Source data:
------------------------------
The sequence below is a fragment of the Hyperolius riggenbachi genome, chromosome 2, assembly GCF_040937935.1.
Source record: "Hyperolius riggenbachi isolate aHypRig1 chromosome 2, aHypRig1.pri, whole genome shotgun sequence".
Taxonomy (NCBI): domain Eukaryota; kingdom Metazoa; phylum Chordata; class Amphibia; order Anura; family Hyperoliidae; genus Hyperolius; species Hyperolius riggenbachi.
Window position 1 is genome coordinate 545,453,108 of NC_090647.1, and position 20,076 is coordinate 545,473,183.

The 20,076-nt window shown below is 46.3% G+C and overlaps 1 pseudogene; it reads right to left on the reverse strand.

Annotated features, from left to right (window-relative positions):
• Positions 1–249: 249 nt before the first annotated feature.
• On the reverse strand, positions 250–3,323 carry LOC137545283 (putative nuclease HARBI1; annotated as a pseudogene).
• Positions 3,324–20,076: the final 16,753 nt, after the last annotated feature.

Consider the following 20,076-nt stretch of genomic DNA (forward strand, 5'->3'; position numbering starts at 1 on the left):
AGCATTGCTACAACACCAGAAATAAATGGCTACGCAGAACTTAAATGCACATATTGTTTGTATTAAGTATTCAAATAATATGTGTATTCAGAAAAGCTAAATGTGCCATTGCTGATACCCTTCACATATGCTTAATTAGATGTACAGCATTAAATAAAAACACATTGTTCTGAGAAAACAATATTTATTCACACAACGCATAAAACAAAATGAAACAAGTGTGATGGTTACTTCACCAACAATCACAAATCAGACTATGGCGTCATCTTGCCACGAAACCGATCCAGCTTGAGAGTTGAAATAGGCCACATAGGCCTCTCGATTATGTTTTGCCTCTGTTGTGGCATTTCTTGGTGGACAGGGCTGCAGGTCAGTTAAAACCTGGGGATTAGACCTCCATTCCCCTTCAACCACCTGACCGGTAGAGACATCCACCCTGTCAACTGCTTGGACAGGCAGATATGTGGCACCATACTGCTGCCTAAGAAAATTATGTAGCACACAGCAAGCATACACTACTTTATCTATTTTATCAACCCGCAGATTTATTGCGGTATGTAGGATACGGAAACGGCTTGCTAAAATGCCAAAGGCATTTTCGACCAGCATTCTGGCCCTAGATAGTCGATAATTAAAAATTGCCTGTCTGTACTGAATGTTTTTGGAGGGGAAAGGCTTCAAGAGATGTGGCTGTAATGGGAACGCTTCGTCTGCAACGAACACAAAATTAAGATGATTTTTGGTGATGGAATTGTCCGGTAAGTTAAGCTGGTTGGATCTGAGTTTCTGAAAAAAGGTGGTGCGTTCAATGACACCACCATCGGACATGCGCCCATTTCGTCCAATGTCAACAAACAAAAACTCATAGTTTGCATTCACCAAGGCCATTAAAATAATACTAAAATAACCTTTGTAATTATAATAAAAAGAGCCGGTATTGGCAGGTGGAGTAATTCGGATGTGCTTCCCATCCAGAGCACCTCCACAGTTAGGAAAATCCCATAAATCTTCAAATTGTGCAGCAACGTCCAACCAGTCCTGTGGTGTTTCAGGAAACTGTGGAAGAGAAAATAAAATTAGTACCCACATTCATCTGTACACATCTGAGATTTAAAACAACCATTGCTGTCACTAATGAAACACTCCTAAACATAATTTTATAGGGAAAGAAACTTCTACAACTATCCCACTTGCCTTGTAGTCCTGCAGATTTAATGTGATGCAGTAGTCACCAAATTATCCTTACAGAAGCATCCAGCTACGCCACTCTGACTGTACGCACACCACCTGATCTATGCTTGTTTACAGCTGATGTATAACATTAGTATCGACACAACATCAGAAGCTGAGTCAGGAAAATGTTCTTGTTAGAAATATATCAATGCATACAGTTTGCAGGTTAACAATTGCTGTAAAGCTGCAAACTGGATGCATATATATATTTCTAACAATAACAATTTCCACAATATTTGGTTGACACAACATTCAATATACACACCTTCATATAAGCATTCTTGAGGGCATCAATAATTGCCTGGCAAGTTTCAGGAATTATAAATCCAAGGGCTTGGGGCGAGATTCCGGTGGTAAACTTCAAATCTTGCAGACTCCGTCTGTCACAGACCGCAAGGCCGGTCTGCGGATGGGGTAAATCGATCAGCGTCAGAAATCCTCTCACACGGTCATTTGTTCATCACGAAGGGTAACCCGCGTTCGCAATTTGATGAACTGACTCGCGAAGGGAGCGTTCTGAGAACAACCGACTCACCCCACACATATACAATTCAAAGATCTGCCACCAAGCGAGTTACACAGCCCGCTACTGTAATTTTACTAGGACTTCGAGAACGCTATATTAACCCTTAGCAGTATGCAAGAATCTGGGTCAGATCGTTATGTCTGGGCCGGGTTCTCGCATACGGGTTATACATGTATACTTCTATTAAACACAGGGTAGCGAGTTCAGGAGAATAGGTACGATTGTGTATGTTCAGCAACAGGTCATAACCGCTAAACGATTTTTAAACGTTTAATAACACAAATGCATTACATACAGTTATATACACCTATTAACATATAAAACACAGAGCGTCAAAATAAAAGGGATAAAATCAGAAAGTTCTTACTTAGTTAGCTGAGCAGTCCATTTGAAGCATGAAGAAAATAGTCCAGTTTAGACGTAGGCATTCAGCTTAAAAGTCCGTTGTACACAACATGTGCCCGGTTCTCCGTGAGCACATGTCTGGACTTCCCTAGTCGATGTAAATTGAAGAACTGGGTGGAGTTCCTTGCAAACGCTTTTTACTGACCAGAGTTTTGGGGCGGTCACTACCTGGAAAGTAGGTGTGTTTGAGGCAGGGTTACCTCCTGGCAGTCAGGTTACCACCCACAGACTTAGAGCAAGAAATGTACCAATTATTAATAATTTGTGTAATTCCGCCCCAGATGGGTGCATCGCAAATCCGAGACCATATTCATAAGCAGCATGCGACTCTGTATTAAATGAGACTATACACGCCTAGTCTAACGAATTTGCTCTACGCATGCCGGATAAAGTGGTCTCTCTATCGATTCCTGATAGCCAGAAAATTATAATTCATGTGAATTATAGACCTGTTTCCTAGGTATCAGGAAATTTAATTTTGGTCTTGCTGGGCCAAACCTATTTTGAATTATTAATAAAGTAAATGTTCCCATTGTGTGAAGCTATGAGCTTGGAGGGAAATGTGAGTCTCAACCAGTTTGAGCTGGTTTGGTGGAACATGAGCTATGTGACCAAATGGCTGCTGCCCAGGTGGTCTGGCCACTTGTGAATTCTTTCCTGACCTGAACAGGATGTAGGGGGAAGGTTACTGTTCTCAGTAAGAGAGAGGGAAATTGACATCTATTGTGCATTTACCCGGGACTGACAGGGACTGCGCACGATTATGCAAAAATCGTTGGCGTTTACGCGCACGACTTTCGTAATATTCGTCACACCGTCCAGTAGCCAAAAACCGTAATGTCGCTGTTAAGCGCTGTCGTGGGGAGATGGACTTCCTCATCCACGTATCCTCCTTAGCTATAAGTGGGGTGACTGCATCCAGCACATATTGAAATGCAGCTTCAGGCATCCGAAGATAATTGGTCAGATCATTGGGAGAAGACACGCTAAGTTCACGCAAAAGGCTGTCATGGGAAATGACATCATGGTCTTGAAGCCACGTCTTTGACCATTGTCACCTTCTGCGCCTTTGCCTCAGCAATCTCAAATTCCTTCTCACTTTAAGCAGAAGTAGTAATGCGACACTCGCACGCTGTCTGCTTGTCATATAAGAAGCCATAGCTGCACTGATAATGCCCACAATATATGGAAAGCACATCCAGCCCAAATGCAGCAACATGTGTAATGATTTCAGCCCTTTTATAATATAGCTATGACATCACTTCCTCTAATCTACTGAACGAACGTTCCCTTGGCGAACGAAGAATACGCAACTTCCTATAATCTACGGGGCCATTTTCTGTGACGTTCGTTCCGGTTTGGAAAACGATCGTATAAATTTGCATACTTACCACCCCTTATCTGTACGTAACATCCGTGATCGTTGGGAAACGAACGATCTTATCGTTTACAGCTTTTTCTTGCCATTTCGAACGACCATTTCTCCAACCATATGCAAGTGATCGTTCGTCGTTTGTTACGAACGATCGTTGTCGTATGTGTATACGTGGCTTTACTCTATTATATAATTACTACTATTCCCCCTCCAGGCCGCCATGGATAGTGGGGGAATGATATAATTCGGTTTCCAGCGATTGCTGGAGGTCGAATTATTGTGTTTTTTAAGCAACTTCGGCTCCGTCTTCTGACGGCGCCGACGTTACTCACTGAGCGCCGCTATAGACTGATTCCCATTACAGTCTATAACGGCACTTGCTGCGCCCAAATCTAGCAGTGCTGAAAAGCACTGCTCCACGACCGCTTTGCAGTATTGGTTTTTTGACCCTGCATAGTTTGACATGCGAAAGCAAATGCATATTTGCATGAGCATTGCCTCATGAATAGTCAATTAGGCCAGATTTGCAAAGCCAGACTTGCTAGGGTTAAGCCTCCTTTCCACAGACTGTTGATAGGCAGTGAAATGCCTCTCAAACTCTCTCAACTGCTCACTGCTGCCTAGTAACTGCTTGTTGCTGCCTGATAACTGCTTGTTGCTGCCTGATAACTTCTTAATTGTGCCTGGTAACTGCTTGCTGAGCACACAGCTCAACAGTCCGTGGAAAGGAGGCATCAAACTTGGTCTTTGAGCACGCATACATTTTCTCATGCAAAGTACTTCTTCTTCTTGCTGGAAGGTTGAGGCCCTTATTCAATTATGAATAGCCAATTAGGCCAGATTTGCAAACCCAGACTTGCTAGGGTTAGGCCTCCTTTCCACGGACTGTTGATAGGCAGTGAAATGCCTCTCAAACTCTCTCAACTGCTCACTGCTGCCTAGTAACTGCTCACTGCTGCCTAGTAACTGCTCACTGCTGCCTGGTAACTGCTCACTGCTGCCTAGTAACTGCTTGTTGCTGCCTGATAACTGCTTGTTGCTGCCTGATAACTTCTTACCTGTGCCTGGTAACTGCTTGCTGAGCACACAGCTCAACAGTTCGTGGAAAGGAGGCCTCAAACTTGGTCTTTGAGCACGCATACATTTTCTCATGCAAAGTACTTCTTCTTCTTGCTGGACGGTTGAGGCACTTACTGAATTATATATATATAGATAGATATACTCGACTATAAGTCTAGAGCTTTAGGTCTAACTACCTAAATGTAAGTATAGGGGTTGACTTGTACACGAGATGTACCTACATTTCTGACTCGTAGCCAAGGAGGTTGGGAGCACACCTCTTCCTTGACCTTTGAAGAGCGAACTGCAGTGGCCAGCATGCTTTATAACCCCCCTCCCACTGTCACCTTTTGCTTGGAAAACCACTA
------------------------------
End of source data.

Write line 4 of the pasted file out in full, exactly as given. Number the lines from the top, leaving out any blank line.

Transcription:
Window position 1 is genome coordinate 545,453,108 of NC_090647.1, and position 20,076 is coordinate 545,473,183.